J is for John.

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J is for John

My second book, The Fathers Pain will be out later this year.  It is a true story, a memoir.  I never met John. The opportunity to tell his story is an honor and I feel his spirit as I write.

Seventeen –years ago this month, seventeen year –old John made a desperate decision and ended his life. Like the memories, the whys will always haunt everyone that loved this special young man.

Ronald Reagan said it best, “ When you lose a spouse you are a widow, when you lose a parent you are an orphan. There is no word for losing a child.”

I wrote about the ridiculous things people say when a young person dies in Bristol boyz Stomp. The truth is there is nothing, absolutely nothing you can say that will make a parent  that has lost a child ‘feel better.’ The best thing to say is, I am here to listen.

No matter what the cause of the loss, mention the child’s name and share any memories you might have with the family. Remember the parents and siblings on the child’s birthday  or the anniversary of the loss.  It is unrealistic to think a parent or sibling will ever stop grieving, they won’t and those two dates will be a struggle forever.

Young John and John

Just behind the smiles of his parent’s are the sweet memories of bringing their first born, a chubby baby boy , home on a cold December day. A little boy learning to ride his bike and a teenager praying that he is not the one up to bat with two strikes in the ninth inning.

Also behind those smiles is an ocean of tears that release in waves with the words of a song, a little league game, a mountain view or the birth of a child.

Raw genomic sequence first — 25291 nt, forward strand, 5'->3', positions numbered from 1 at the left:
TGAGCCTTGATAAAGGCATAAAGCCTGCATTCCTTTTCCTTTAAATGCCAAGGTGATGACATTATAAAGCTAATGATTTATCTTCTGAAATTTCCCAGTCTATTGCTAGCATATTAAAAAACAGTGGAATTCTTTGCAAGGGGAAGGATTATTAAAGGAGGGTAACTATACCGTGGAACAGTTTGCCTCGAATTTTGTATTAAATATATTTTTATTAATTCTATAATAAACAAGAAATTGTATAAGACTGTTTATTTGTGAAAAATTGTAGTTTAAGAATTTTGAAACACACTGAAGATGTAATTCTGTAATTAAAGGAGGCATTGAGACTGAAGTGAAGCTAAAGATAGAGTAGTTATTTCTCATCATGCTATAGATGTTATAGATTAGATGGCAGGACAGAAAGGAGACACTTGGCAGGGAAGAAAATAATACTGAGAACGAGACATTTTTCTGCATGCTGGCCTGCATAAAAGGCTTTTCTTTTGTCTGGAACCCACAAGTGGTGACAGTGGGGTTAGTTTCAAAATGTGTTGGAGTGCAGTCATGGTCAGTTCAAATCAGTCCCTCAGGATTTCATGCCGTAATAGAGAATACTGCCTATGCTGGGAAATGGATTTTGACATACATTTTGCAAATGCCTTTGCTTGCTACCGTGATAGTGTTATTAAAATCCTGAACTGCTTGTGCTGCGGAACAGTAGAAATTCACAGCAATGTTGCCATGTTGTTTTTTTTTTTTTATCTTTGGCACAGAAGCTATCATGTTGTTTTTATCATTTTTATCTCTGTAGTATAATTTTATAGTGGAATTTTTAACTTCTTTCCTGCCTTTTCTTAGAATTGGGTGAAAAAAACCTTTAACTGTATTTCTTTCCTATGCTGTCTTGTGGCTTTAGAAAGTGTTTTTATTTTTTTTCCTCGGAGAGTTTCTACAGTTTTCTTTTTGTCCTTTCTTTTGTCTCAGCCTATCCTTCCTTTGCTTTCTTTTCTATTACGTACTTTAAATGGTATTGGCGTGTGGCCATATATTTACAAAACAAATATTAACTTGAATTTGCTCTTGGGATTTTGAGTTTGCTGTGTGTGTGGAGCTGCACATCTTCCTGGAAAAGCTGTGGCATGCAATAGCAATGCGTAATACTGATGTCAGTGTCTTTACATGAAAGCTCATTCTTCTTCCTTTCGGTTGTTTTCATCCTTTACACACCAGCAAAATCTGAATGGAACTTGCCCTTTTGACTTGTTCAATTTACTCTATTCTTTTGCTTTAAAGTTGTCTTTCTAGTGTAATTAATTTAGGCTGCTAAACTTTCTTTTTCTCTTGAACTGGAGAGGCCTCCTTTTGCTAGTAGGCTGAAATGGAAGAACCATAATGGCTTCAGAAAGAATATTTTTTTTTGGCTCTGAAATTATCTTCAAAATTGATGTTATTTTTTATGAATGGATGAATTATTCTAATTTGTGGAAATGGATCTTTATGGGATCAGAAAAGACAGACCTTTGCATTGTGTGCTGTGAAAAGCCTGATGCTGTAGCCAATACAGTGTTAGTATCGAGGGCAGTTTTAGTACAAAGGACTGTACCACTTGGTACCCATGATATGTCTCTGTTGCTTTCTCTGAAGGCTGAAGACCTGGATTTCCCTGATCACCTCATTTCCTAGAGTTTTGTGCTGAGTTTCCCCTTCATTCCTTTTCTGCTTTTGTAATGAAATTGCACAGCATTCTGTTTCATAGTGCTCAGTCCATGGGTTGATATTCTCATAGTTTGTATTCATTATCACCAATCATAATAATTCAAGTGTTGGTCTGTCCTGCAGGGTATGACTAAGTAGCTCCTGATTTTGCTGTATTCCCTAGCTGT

A lot has happened in seventeen-years. John’s brother grew up and became a kick-boxing champion and a strong example to young people. His baby sister has grown into a beautiful young woman and an amazing mother.

Thirty-one babies have been born into the family. That is why I am telling John’s story. So they know they had a cousin, an uncle and how special he was.

I am also telling his story so you will know if someone you love talks of suicide-take it very seriously and get help immediately. You are NOT over-reacting.  If someone you love is depressed, don’t try to cheer them up-listen to them and acknowledge their pain.

If you know someone who has suffered a loss, give them a call or send them a note just to say you were thinking of them and their loved one.

 

One Response to “J is for John.”

  • Jai:

    Wow, thank you for the advice my side yard neighbor took her life and I didn’t know what to say. “Sorry for your loss” is so freaking inadequate.

    But mentioning some of the wonderful memories. That makes sense.
    Thanks again.

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